Nothing else was really grabbing me, you know? I saw an ad for the film Monsters of Men, which brought me to Ness and thinking it's been too long since I read it, because when I was recommending the series to Natasha as truly excellent sci fi, I couldn't remember much except lots of twists in the spaghetti. In fact, while I remembered that the series was Chaos Walking, I managed to choose the wrong title as first in the series three times in a row. There are only three novels in the series you understand.
Set amidst a dystopian hellscape of repetition and conformity, Barnett and Klassen's story evokes a quiet terror in the unwary reader. Look into Triangle's mad, staring, eyes and see the sort of dread that comes to us all after thirty-six hours of bad coffee and no sleep.
The prose has been sucked dry of blood, or color, or warmth, or life: there is no trace of anything humane left. The prose is so terse, so spare, Cormac McCarthy is beating out his own despairing brains with the crumbling remains of Hemingway. No one else will ever approach so near to the void, where the only solace is that you have no back to turn on your best friend before he stabs you in it.
Most artists set their haunted houses amidst dark and shadowy sets, where the difficulty of seeing permits the mind to fill in the half-glimpsed with all that is worst in the imagination. Barnett and Klassen have set their nightmare against a stark, white, relentless background: this world is devoid of a single softening shadow, the universe itself is as inescapable and cruel as the ubiquitous eye of Big Brother.
In the end you are left exhausted, with nothing left except Triangle and Square, the two-dimensional shapes of pain.
Mindfulness for children: all for it, from any source or tradition. So great idea, pretty pictures, but the rhyming text felt awkward and forced.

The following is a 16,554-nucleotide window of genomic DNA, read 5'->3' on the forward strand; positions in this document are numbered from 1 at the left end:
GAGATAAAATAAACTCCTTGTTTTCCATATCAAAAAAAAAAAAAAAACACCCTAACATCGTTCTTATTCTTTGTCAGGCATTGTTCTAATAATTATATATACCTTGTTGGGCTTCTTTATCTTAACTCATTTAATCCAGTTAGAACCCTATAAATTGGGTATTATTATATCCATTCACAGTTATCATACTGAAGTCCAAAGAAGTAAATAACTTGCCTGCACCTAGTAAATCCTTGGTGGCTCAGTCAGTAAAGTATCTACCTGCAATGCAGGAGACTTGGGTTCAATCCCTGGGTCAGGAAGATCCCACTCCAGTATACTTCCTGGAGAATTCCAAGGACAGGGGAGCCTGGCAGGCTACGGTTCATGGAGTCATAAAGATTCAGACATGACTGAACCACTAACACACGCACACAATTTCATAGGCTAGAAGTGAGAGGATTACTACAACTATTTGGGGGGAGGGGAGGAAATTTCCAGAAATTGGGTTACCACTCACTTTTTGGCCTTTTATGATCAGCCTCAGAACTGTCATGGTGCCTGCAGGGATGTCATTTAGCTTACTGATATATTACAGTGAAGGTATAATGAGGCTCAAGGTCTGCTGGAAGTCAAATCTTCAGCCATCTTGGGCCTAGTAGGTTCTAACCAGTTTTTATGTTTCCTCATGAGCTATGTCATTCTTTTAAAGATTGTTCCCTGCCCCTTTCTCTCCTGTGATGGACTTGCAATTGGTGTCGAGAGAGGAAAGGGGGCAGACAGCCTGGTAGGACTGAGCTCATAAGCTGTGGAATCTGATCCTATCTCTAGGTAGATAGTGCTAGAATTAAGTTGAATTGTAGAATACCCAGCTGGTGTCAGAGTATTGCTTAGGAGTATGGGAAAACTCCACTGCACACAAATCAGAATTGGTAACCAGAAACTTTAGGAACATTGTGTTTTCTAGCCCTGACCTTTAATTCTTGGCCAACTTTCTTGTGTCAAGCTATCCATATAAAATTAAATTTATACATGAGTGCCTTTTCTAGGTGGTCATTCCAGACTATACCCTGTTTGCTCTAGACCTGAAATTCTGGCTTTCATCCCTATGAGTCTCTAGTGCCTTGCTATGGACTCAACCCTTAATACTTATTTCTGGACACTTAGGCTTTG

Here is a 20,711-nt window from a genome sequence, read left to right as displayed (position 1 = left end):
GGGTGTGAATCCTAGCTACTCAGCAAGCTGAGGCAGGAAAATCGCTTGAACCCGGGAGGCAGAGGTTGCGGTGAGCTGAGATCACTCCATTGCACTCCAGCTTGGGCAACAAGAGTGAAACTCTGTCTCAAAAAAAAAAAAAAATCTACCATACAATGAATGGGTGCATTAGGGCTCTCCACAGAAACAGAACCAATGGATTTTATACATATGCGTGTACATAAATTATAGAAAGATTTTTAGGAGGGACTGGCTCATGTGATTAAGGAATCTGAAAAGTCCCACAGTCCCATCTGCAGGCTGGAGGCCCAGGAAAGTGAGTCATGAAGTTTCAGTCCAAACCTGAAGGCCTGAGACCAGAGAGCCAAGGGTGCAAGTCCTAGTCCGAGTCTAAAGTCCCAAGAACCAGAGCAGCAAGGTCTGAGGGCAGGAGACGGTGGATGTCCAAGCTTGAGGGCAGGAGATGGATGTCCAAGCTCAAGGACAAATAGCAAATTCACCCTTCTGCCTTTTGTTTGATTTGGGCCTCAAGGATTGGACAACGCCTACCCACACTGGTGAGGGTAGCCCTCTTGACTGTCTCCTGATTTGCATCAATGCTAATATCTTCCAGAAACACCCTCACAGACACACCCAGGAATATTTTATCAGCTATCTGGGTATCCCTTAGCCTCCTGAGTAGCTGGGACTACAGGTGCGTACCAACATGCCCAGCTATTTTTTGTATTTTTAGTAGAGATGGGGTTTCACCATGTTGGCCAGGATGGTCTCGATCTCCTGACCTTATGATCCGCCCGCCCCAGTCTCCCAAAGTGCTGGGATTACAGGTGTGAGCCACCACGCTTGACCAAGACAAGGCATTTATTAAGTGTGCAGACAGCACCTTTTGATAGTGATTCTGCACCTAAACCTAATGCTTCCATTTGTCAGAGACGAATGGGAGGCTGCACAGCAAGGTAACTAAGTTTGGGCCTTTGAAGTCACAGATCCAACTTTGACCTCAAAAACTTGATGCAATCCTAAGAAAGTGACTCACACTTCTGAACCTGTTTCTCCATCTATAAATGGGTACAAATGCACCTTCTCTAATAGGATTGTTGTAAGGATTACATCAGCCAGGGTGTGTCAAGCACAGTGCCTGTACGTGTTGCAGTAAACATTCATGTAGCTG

Minus one star for neither giving the recipes nor the key to comprehend the little pictures. Fortunately, I don't like tea (except iced, I live in the South), so I'm not terribly offended. but really, the whole multi-cultural aspect suffers if you don't take the time to explain how different peoples prepare their tea. Not every kid will care, but the adults who read to them are always excited to find something in a book that they can do together afterwards, and have a tea-party with three different kinds of tea would be ideal.
Chu's not like the other kids, so his day at the beach starts out as one might expect and then takes a turn toward the frivolously weird. Cool.
Adventures of the timid. Bunch does a thing where two people meet, strike up an immediate friendship, and proceed to give one another excellent advice about managing their lives. She does that here,and it is really good, pragmatic advice. Anyway, stories about middle class adults and their working class parents, with some affairs included to keep things dramatic, to amusing effect in Excitement. And no one else has done a better job of portraying just how tiring it can be to be a modern woman trying to keep everyone else happy.
Better than the first. It's got most of the same elements, but instead of the noir mystery aspect this one has hardcore politics. And a non-stereotypical female main character who has agency to spare. And another non-stereotypical female main character who has nothing in common with the other one. A diverse cast and while intimate relationships aren't the focus, they are used to good effect to make the characters and the culture well-rounded.
I can't hardly wait to read the third one.
An homage to Where The Wild Things Are with less rumpus. A good choice for a quiet book about staying up all night. Very attractive, especially the centerfold.
The team who brought me The Latke Who Wouldn't Stop Screaming, one of my favorite holiday books, has brought another delight. The former goldfish goes out in search of company. Unexpected and sweet, with a deceptively simple and traditional style of illustration. Special props for the diverse street and beach scene. Brown and Snicket are a fabulous team.
And this business of special endpapers is a great one. That and the common sentence on how the art is created are both splendid additions. I have come to expect them, and am disappointed if a book doesn't include them.